I just came back from the Microsoft Entrepreneur Advisory Council, a group of local entrepreneurs put up by Microsoft Emerging Business Team to talk about what startups need. I felt humbled by the presence of such great entrepreneurs on the table, me probably being the worst of the bunch.
This is very smart from Microsoft for two reasons: Group dynamic always reveals interesting arguments in favor or against something, and, second, startups are where the future lies.
Not long ago Amazon invited me to the Amazon Start-Up Challenge Award in 2007 (they forgot to invite me for 2008). And I said the following phrase which they event quoted on the Homepage of the Amazon Web Services site:
"...Get the CEO/CTO of small startups and get them engaged and talking. A few of those will become CEO/CTO of Fortune 500 companies and all built on top of Amazon Web Services."
Who would have thought that Microsoft reads my blog and got the message?
One thing became crystal clear on the lunch today: Microsoft is *very* disconnected from the Startup world. The praise and talk about their solution in a way that is un-appealing for Startups. On the other hand, all that rhetoric would work wonderfully with the CIO of a Fortune 500 company.
I think they get that. They get they are the "under dog" on this new web + startup world and that's why they were so interested in what we had to say.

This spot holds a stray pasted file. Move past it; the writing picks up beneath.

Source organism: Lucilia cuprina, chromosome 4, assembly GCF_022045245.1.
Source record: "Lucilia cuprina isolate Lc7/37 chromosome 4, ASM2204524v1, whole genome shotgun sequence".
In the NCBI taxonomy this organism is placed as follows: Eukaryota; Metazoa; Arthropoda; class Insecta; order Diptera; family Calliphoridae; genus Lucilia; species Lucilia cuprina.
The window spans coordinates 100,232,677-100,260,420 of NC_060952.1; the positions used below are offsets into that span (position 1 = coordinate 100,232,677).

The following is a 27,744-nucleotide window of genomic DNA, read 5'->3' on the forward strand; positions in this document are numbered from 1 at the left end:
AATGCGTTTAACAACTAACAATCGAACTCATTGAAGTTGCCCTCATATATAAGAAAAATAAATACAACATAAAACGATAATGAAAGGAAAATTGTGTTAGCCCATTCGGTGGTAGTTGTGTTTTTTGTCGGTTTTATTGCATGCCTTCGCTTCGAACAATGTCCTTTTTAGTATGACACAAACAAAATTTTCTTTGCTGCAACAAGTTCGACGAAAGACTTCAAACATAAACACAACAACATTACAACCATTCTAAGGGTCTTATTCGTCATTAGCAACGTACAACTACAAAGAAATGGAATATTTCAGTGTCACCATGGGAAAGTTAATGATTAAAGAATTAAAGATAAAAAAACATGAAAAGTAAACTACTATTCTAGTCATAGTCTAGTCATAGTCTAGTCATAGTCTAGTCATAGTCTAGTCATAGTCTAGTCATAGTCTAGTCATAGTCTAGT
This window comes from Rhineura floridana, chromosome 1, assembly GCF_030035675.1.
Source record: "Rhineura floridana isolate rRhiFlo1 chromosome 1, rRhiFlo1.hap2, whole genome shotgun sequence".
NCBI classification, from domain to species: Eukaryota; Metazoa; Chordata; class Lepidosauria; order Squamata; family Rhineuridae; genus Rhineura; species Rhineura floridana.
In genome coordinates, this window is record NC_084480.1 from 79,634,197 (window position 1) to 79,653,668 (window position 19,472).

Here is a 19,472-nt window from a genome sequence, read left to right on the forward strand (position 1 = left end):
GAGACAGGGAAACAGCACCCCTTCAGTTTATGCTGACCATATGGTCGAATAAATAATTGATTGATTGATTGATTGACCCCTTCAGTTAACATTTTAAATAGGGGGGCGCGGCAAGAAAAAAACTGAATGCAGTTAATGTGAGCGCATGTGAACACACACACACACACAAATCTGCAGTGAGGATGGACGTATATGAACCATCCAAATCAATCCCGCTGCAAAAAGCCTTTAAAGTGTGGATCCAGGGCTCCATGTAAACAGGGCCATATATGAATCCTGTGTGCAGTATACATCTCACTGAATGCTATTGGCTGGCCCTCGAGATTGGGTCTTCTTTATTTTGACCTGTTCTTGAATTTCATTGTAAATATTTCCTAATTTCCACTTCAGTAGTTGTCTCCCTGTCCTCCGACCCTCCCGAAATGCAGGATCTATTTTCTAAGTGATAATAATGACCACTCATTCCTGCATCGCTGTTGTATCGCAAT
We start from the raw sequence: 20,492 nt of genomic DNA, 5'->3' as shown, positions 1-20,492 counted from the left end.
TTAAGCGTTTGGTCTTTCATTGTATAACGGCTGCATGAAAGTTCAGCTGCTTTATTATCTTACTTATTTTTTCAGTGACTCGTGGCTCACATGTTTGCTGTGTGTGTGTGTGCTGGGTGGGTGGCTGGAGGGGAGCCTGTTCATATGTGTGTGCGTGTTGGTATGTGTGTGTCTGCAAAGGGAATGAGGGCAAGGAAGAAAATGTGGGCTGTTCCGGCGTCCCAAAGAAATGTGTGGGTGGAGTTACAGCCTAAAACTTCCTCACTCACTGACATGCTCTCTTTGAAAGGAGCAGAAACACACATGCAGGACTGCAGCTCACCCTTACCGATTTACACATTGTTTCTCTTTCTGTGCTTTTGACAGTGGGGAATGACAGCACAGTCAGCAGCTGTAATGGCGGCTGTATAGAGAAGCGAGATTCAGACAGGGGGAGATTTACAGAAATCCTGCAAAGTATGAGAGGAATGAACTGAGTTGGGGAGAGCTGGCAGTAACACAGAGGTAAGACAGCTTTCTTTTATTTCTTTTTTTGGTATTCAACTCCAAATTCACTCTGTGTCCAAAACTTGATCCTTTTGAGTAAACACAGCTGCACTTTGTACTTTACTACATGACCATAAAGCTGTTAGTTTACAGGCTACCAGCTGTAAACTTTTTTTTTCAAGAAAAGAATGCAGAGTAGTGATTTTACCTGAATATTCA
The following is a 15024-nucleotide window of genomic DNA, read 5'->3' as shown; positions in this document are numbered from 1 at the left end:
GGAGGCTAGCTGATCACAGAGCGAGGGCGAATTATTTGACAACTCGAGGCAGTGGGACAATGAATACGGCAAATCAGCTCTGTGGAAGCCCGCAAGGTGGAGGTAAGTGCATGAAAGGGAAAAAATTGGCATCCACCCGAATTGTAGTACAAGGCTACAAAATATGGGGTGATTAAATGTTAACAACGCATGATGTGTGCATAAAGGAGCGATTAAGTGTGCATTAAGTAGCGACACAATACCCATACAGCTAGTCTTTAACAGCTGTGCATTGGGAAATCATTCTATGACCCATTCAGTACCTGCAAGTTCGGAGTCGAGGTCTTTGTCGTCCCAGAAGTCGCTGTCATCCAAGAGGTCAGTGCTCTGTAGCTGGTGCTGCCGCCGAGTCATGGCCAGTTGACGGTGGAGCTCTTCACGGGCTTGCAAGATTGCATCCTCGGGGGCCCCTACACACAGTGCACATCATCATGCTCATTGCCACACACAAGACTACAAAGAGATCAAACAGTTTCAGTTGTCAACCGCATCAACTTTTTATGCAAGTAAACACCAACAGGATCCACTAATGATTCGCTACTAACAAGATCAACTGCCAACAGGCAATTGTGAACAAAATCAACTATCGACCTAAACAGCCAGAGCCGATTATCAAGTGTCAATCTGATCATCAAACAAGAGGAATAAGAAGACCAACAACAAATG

They talked about Silverlight and Azure (which doesn't pronounces the way you think it does). Silverlight is easy to understand because you can simply compare it to Flash, in other words "Silverlight is Microsoft's Flash". Azure on the other hand is not "Microsoft's EC2". I've been following Azure from the sidelines (side note: Mohit Srivastava, founder of Faves, just moved back to Microsoft to work on that project).
I'm very impressed w/ Azure. Although it doesn't seem ready to prime time, it will be shortly and I'm having serious thoughts about moving Sampa entirely into their platform. It's a great response to Amazon EC2, but done in a more "interesting" way. It does seem to be a real "Cloud OS", where the Sun's dream finally comes true ("the network is the computer").
I don't think Amazon has much to fear from Azure since they are competing for a very different crowd, one being the LAMP/Ruby guys, the other the .NET developers.
Silverlight on the other hand has bigger problems. The decision of moving Sampa to Azure is totally under our control. If we think is cost-effective, we do it. The decision to create any part of Sampa in Silverlight is mostly outside of my control. User adoption is the barrier. Consumers get very scared of installing any piece of software on their computer from a website. Even if 90% of people didn't care and install it, it would mean 10% would simply turn back and go away. We can't afford that unless the benefits (read, customer retention) outweighs the fear of installing Silverlight plug-in.
Now, I have a final piece of advice to Microsoft: Don't look for inspiration for innovation on the enterprise. Innovation comes from Startups. Although the enterprise revenue probably is 100x the startup revenue for you, every piece of innovation in computer history came first from a startup (or a developer/researcher thinking like a startup inside a big company). So, stop asking Boeing, US Gov, BofA or GE what they want and start asking BuddyTV, Redfin, Smilebox, Picnik, RescueTime what would they like in terms of development tools, platforms, servers, etc.
Stay tuned for a blog post about Silverlight and the future of the Web.